By the end of 1958 Bruce made his Grand Prix debut in the German Grand Prix driving a works Formula 2 Cooper Climax where he finished fifth but was not awarded any World Championship points which were only awarded to drivers of Formula One cars. Bruce stayed with Cooper for seven years becoming the then youngest Grand Prix winner aged just 22 in the 1959 US Grand Prix at which his team mate Jack Brabham won his clinched his World Championship.

In 1963 Bruce founded Bruce McLaren Motor Racing Ltd and his first car was the Zerex Special a car that had been transformed from a 1.5 litre / 91.5 cui Cooper Climax single seater Formula one car to a two seater sports car powered by an Oldsmobile V8 featuring a tube frame of Bruces own devising, the rechassisied car painted garden gate green was distinguished by eight stub exhausts angled to the rear, won first time out at Mosport in Canada in 1964 and again at Brands Hatch the same year. This car was last seen in Venezuela at the end of the 20th Century.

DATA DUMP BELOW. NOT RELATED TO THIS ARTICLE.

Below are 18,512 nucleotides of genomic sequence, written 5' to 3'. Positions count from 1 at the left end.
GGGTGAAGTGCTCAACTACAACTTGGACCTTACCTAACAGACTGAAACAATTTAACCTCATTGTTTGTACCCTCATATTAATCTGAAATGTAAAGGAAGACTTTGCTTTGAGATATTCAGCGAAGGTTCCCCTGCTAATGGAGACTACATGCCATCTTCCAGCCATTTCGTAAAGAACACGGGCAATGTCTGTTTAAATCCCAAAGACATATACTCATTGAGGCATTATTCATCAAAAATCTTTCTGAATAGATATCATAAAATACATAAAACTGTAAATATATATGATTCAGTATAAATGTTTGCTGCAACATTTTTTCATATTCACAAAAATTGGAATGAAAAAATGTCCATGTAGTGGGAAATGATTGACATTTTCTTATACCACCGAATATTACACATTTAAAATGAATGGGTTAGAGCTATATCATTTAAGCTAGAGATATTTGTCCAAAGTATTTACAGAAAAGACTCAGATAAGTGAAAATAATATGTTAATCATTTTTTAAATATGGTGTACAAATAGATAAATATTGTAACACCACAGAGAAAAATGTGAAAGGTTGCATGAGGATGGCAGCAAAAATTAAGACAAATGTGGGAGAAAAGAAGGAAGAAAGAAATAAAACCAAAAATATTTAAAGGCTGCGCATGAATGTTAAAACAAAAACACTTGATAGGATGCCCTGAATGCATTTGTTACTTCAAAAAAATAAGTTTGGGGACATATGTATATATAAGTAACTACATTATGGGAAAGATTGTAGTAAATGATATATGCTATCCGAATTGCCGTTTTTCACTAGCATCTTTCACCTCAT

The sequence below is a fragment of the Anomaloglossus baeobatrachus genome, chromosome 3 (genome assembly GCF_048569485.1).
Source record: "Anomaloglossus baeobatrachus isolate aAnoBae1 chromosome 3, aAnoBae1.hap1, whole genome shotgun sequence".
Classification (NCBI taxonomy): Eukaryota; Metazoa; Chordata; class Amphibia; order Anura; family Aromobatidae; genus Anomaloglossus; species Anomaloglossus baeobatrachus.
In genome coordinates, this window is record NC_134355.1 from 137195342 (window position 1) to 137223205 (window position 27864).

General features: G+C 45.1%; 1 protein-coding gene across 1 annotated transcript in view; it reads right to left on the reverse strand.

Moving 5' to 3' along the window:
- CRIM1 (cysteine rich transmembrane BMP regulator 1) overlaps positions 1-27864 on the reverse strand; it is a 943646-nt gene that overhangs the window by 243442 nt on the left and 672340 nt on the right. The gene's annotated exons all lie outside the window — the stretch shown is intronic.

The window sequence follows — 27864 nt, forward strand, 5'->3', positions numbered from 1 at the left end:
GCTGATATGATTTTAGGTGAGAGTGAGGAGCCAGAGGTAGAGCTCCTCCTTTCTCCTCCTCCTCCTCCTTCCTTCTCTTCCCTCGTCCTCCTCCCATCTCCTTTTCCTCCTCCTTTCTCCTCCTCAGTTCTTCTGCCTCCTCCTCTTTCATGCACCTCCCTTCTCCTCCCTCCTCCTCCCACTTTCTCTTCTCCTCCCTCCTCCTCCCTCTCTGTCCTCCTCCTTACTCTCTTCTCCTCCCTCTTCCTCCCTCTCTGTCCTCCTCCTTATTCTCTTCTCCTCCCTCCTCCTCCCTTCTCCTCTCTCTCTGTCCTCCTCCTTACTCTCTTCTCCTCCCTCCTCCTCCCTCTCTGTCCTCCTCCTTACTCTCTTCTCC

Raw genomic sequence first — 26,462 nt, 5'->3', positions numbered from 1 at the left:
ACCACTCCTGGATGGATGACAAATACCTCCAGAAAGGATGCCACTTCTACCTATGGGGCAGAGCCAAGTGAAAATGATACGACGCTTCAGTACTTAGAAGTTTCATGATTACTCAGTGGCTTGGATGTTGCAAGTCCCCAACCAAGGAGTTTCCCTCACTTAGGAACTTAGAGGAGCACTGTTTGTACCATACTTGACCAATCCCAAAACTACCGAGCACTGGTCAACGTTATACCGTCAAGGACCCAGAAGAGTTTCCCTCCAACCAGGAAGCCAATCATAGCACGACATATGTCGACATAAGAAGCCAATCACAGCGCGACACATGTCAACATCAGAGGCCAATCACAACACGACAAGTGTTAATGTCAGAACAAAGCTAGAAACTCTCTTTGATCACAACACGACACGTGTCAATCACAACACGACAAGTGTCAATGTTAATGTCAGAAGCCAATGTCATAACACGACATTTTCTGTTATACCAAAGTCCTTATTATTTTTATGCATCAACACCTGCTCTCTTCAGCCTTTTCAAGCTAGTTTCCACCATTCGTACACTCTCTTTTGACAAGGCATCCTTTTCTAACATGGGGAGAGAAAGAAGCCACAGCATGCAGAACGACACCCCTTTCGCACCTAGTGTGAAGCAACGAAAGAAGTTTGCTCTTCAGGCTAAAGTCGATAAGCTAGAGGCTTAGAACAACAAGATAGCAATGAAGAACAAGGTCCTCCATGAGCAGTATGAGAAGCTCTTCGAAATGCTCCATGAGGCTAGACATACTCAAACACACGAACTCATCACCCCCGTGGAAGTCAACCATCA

For 1964 Bruce built 3 Oldsmobible powered M1A sports racing cars which were the first first to bear his name, of which the first Bruce raced, the second was used for testing and the third was a show car. Bruce entered into an agreement with Trojan who were also owners of Elva Cars to build a production run of customer M1A’s under license for the 1965 season.

McLaren Elva Mark I, Goodwood Revival

Today’s featured car is one of the 24 M1A’s built under license and was marketed in the USA as the McLaren Elva Mark 1 which could be fitted with Chevrolet, Ford or Oldsmobile V8’s. This particular chassis #M1A-20-15 was originally supplied to Joe Starkey who is recorded as having won seven events in McLaren Elva Mark 1 chassis in 1965 and 1966, although at the time of writing these achievements have not been specifically ascribed to the chassis featured today. If you believe this car is the one Joe won those races in, as seen winning at Green Valley in 1966 in this linked photo by Jerry Melton please do not hesitate to chime in below.